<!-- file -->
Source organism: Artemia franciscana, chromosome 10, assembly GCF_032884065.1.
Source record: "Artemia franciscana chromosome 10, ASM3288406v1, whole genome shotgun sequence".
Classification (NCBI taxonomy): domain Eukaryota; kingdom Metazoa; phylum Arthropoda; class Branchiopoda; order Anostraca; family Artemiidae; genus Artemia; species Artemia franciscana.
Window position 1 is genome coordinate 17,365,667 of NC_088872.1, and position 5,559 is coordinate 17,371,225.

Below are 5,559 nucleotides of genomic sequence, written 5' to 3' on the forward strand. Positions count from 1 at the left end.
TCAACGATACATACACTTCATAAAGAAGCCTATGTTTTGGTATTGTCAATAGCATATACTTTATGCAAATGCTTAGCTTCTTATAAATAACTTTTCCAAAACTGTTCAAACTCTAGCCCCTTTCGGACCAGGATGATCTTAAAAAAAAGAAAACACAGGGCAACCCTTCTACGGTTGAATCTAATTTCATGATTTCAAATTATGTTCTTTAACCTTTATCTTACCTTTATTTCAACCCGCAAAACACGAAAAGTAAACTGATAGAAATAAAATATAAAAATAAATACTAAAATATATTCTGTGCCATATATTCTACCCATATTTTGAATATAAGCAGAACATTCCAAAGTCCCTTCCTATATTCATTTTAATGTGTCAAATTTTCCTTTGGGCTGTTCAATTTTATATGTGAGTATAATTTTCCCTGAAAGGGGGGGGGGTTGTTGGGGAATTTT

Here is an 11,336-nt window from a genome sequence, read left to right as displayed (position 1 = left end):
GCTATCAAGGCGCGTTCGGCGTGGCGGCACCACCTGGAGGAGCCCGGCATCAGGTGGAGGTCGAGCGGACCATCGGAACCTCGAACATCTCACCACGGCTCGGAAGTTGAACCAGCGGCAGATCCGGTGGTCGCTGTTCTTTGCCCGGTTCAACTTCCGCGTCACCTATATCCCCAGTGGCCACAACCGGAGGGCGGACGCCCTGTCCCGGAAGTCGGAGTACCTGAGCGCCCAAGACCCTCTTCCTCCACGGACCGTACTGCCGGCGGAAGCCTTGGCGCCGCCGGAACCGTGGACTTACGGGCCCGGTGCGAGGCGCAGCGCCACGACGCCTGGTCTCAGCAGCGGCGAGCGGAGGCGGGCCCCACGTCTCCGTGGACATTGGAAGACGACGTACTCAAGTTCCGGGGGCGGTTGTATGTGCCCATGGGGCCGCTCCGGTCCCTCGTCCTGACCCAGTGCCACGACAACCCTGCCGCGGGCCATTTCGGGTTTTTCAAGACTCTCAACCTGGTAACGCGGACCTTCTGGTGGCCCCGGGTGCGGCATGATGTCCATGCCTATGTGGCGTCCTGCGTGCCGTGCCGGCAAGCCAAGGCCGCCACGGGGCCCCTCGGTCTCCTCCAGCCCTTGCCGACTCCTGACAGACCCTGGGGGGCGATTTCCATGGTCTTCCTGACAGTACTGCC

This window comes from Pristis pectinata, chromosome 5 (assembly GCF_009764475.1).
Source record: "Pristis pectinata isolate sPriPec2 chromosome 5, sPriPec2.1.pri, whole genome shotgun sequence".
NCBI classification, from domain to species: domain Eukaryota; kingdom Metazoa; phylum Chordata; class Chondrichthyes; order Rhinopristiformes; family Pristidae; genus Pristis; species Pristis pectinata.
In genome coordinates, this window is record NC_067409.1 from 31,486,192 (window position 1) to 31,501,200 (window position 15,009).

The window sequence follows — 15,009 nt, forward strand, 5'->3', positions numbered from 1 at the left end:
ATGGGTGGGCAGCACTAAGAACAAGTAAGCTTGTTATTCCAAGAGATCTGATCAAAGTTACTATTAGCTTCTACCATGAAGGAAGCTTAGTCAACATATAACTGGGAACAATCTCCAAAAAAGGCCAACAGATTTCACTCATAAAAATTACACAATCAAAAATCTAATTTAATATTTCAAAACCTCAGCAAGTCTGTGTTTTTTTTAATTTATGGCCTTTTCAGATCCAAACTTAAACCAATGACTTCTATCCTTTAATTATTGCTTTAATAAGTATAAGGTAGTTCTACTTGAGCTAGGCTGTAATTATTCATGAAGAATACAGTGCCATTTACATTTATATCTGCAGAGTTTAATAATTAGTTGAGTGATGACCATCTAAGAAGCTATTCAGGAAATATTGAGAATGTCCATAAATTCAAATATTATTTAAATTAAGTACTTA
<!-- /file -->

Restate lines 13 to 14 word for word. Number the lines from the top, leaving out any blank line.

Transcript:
The window sequence follows — 15,009 nt, forward strand, 5'->3', positions numbered from 1 at the left end:
ATGGGTGGGCAGCACTAAGAACAAGTAAGCTTGTTATTCCAAGAGATCTGATCAAAGTTACTATTAGCTTCTACCATGAAGGAAGCTTAGTCAACATATAACTGGGAACAATCTCCAAAAAAGGCCAACAGATTTCACTCATAAAAATTACACAATCAAAAATCTAATTTAATATTTCAAAACCTCAGCAAGTCTGTGTTTTTTTTAATTTATGGCCTTTTCAGATCCAAACTTAAACCAATGACTTCTATCCTTTAATTATTGCTTTAATAAGTATAAGGTAGTTCTACTTGAGCTAGGCTGTAATTATTCATGAAGAATACAGTGCCATTTACATTTATATCTGCAGAGTTTAATAATTAGTTGAGTGATGACCATCTAAGAAGCTATTCAGGAAATATTGAGAATGTCCATAAATTCAAATATTATTTAAATTAAGTACTTA